Mushrooms: Nutrition, Benefits, Side Effects, More | Everyday Health

2022-10-09 04:46:41 By : Mr. Andy Yang

Here's the dirt on these trendy fungi, including an explainer on what scientists do and don’t know about their health benefits and risks — and how health experts recommend adding them to your health and wellness routine.

Mushrooms are low in calories and fat, contain a surprising amount of protein, are a good source of blood-pressure-regulating potassium, and are high in selenium, a mineral with antioxidant properties. They may also play a role in cancer prevention, and some varieties are excellent sources of vitamin D.

Avoid eating wild mushrooms, as there are many varieties that cause side effects from nausea and vomiting to respiratory or organ failure and death. Stick to mushrooms found at your grocer, which are safe to eat.

Mushroom coffee is a drink that’s made with a blend of ground coffee and medicinal mushrooms. Some varieties you might find in a mushroom coffee product include chaga mushroom, reishi, and cordyceps, because they're thought to improve immune health, relieve stress, and support cognition.

Research suggests the antioxidants in mushrooms may help preserve neuronal health and potentially lower the risk of mild cognitive impairment, a form of early memory loss that can sometimes progress to Alzheimer’s.

Psilocybin is the psychedelic compound found in magic mushrooms that people use for its hallucinogenic effects. There is some preliminary research on the use of psilocybin to treat mental health conditions.

Below are the nutrition facts for 3.5 ounces (oz) of three popular varieties of mushrooms.

Selenium: 15.3 mcg (an excellent source)

Selenium: 14.7 mcg (an excellent source)

There are a lot of good things to say about mushrooms. “Mushrooms are low in calories and saturated fat and they add all these micronutrients, flavonols, and phytochemicals to your meal,” says Katherine Brooking, RD, a New York City–based registered dietitian. Here are some health benefits to keep on your radar.

The risk of side effects from mushrooms depends on the type and the source. “Broadly speaking, mushrooms are extremely safe, for the varieties that you find in your grocer,” says Brooking. On the other hand, “it’s recommended that you do not pick wild mushrooms unless you are an expert in the field. There are thousands of varieties of mushrooms, and some are poisonous,” she explains.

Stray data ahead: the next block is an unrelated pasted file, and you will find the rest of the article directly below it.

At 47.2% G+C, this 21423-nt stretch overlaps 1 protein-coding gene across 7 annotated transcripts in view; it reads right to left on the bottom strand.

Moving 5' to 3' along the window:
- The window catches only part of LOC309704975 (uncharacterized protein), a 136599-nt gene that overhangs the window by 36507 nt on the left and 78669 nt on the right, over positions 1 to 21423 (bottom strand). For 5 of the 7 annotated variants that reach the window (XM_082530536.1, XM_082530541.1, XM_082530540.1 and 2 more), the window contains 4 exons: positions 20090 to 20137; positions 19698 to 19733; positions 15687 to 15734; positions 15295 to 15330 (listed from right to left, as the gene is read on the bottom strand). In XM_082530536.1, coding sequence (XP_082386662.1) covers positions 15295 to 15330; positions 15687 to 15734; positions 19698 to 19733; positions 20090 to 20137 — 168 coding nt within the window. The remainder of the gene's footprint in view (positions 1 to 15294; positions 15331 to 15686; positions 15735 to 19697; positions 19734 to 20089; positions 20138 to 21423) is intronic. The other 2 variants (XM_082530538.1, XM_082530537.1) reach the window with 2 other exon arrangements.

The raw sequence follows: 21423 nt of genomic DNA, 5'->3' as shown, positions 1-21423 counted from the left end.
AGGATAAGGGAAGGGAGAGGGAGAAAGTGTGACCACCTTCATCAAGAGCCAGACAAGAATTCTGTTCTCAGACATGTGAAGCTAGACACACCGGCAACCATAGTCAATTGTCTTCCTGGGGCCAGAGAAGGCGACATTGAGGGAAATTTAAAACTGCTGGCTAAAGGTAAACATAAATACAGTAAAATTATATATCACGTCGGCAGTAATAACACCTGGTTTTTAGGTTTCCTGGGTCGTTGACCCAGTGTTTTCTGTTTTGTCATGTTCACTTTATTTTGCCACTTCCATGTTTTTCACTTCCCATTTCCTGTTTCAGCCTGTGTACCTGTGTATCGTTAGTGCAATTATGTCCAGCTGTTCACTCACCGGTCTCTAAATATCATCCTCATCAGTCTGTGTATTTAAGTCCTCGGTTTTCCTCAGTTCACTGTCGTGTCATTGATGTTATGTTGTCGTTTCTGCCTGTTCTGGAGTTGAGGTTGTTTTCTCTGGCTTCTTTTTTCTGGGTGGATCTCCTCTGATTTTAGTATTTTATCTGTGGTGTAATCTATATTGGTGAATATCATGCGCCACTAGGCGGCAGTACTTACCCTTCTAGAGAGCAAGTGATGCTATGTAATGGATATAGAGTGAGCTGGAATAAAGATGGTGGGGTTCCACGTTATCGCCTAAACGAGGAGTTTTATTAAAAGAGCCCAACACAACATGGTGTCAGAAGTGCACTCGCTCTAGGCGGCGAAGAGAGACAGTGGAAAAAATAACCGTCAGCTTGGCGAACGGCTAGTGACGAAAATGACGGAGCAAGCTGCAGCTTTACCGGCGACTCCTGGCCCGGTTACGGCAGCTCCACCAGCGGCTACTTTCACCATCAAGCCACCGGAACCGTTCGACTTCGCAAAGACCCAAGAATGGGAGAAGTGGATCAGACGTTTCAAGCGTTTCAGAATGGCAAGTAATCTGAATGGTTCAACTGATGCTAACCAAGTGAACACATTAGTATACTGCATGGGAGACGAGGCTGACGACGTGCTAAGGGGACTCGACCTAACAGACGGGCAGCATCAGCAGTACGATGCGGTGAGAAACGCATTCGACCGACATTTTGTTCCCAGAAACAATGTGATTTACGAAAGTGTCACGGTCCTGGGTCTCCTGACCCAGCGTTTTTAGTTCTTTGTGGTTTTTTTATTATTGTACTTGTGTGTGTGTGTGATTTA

Mushroom varieties have different flavor profiles, says Bedwell. The type you choose will depend on your taste preferences. For instance, a “super-mild” mushroom is the white button mushroom, which you often see on pizza and at the salad bar because they really go well with any other veggie, she says. (This is a great gateway mushroom if you’re just starting to eat them.)

Stronger-flavored mushrooms include maitakes and lion’s mane, or pom poms. Maitakes have a rich, earthy flavor and can hold their own as an entrée, while lion’s mane has a crab-like flavor and texture that pairs well with shellfish and fish, Bedwell explains.

After choosing and buying mushrooms, keep those fungi dry in order to prolong their life. Store in the fridge unwashed.

“Once you are ready to use them, you can either brush the dirt off or give them a quick rinse, but try to avoid fully submerging them in water,’ says Bedwell.

When preparing mushrooms, don’t cut off and discard the stems; they're edible, she says. If the bottom of the stem is dry, trim just that part off. Then chop, slice, or dice as the recipe directs.

Not sure what to whip up? The good news about mushrooms is that they're very versatile. They can be eaten raw or disguise themselves as meat.

Bedwell recommends chopping them up really small and mixing them with ground meat in recipes for burgers and meatballs. The umami flavor of mushrooms pumps up the flavor in these recipes and makes smaller amounts of meat go further.

Or you can get back to basics and pop mushrooms in the oven and roast them, suggests Bedwell. Toss them in olive oil, salt, pepper, and thinly sliced garlic and roast for 20 minutes at 400 degrees F.

Bring them in wherever you can. That means slicing them into a salad, stirring them into a soup, or adding them to a frittata, says Brooking.

Or make them the star of the show. Turn mushroom caps over and fill with tomato sauce, sprinkle with mozzarella and dried oregano, and broil into pizza mushrooms. Slice for a mushroom stroganoff. Or grill portobello caps for burgers. Then dig in!

Scallion Jalapeño Popper Stuffed Mushrooms Make this ideal appetizer (it’s spicy, it’s cheesy) by Ambitious Kitchen. Your crowd will love it!

Mighty Mushroom Blended Burger Diced mushrooms blend effortlessly with ground beef for a healthier take on a burger that has a really rich flavor, in this recipe from the Mushroom Council.

Amazing Mushroom Bowls With Kale Pesto Pinch of Yum combines smoky-sweet marinated mushrooms with pineapple and bell peppers, and serves it all over rice and dollops of kale pesto for a lunch- or dinnerworthy meal.

Nondairy Cream of Mushroom Soup The registered dietitian-nutritionist Joy Bauer purees mushrooms, cannellini beans, and broth to create a silky-smooth soup that tastes really rich (but doesn’t contain a lick of cream).

Smoky Shiitake Quesadillas With Avocado Cream Spiced-up shiitakes and grated cheddar are tucked away in tortillas (substitute whole-wheat flats if you’d like) and topped with a Greek yogurt–based avocado cream from How Sweet Eats.

Mushrooms are a healthy and flavorful ingredient to add to a variety of dishes, from appetizers to soups and salads, and as a side or the main dish. “They’re nutritious, and they add that umami sense of richness that enhances the flavor of any dish. This makes mushrooms really important from a nutrition standpoint but also to make healthy food taste great,” says Brooking.

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